Dear People of the UK. If you don’t want your financial sector we’ll be happy to take it off your hands. A Big Thank You from the people of Hong Kong.
    We here think what you’re doing will be great for jobs and for the economy. OK, it’ll be much better for ours than for yours but, as they say, we’re all in it together, eh?
    Just one question though: Did Robin Hood pay taxes?

  • Radford_NG

    3 Aug. c.2.20pm. BST…..This is more of a King John Tax.John taxing the Barons for money to do what John wasn’t very good at.In his case fighting the French;in this case tackling global poverty.

  • michael

    nyse-euronext… to avoid the tax do it thro’ the first bit. Hollande’s a slimey wotnot.

  • http://300wordtheses.blogspot.co.uk/ Gerry Dorrian

    If the Europe-wide tax materialises Britain will pay far more than France, which is probably why France is backing it – it’s as if Richelieu never died! As for helping HIV/AIDS, behaviour-change among heterosexual sub-Saharan men is going to do far more than tea and biscuits for more committees.

  • wrinkledweasel

    Not a lot of people know this, but Robin Hood had a brother called Clive who robbed hard-working middle class people to give to the feckless underclass. Strangely, he never achieved mythical status as a hero, yet his legacy lives on and prospers.

  • Stiffit

    “Technically a financial transactions tax, ‘Robin Hood’ taxes are so-called because they aim to redistribute wealth from the rich to the poor.”

    Perhaps the author is too young to remember, or simply forgetful of her economics classes. She can read about the Tobin Tax here:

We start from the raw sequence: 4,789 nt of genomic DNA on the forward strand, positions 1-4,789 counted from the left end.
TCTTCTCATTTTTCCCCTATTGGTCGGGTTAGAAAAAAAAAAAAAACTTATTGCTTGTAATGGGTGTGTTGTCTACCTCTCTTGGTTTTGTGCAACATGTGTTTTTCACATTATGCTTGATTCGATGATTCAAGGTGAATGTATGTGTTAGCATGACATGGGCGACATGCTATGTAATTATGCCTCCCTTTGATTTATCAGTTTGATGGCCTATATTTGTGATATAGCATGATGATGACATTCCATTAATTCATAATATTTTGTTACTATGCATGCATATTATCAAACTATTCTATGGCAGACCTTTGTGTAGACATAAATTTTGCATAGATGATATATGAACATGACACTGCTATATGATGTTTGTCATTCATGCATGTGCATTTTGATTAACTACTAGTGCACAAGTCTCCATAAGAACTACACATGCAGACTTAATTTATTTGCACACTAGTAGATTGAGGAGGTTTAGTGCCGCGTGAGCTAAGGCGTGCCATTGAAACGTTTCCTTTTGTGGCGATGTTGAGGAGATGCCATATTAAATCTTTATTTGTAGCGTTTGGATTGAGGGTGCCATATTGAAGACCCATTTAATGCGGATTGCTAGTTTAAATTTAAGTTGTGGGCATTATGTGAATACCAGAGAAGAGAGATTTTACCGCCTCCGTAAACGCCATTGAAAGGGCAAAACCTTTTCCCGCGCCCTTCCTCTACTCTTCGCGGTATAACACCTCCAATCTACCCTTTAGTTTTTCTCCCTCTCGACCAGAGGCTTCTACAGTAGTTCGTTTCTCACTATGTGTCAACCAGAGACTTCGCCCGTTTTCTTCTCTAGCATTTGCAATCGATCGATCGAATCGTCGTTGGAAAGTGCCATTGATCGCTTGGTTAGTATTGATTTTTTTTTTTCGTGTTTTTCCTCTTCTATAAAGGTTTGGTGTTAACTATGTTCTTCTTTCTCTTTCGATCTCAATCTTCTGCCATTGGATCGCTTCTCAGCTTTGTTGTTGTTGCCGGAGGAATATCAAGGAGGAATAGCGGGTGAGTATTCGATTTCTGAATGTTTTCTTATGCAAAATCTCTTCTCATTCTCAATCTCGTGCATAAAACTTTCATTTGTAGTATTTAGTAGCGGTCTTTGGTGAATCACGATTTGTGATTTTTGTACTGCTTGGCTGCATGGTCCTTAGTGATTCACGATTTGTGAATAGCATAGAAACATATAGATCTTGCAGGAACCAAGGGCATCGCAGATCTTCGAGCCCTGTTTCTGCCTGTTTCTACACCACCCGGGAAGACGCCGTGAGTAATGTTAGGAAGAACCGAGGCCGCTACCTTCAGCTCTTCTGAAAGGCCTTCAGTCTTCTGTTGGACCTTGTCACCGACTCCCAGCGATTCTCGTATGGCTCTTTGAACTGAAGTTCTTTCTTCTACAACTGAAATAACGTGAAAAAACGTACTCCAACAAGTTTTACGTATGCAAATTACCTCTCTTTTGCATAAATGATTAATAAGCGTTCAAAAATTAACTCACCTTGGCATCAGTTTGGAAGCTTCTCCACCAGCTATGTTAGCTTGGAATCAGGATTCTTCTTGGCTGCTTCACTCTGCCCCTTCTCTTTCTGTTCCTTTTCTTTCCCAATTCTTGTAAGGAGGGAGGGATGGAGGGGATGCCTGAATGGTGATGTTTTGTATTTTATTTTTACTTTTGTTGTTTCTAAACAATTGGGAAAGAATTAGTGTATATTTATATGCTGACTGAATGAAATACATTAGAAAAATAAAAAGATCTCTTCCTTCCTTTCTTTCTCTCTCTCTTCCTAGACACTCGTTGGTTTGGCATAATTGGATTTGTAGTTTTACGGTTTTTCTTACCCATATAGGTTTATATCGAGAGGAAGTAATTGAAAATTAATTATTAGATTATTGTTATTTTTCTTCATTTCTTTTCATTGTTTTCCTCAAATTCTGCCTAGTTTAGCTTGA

http://en.wikipedia.org/wiki/Tobin_tax

    All the original, 1972 onwards, versions of the Tobin and related transactions taxes were intended as technical measures to dampen market fluctuations in FX currency trading and re-balance the struggle between speculators and governments. The direction of the income to Robin Hood projects is a later and quite unrelated progressivist bolt-on which is entirely irrelevant to the desirability or otherwise of this particular tax as it was originally conceived.

    Myself, I’d be very happy to see such a tax, if its proceeds were devoted to a fund to compensate the retail depositors in failed banks. Anything we can do to make banking more dangerous and less well remunerated for bankers, while increasing the protection of private depositors, must surely be a Good Thing.

    • fubar_saunders

      only if its introduced globally, simultaneously, where there is nowhere to hide from it. Doing it unilaterally is shooting oneself in the foot.

      • Stiffit

        0.2% on FX? We already have 0.5% stamp duty. I’ve spent the last couple of years unwinding the ‘products’ sold to my elderly mother by her ‘IFA’. I’ve just dealt with one into which she put £50k six years ago – immediate commission on sale to IFA £3.8k, subsequent fees and charges £4.8k, cash-in value £62k. Compared to that a take of 0.2% by the revenue is a rounding error.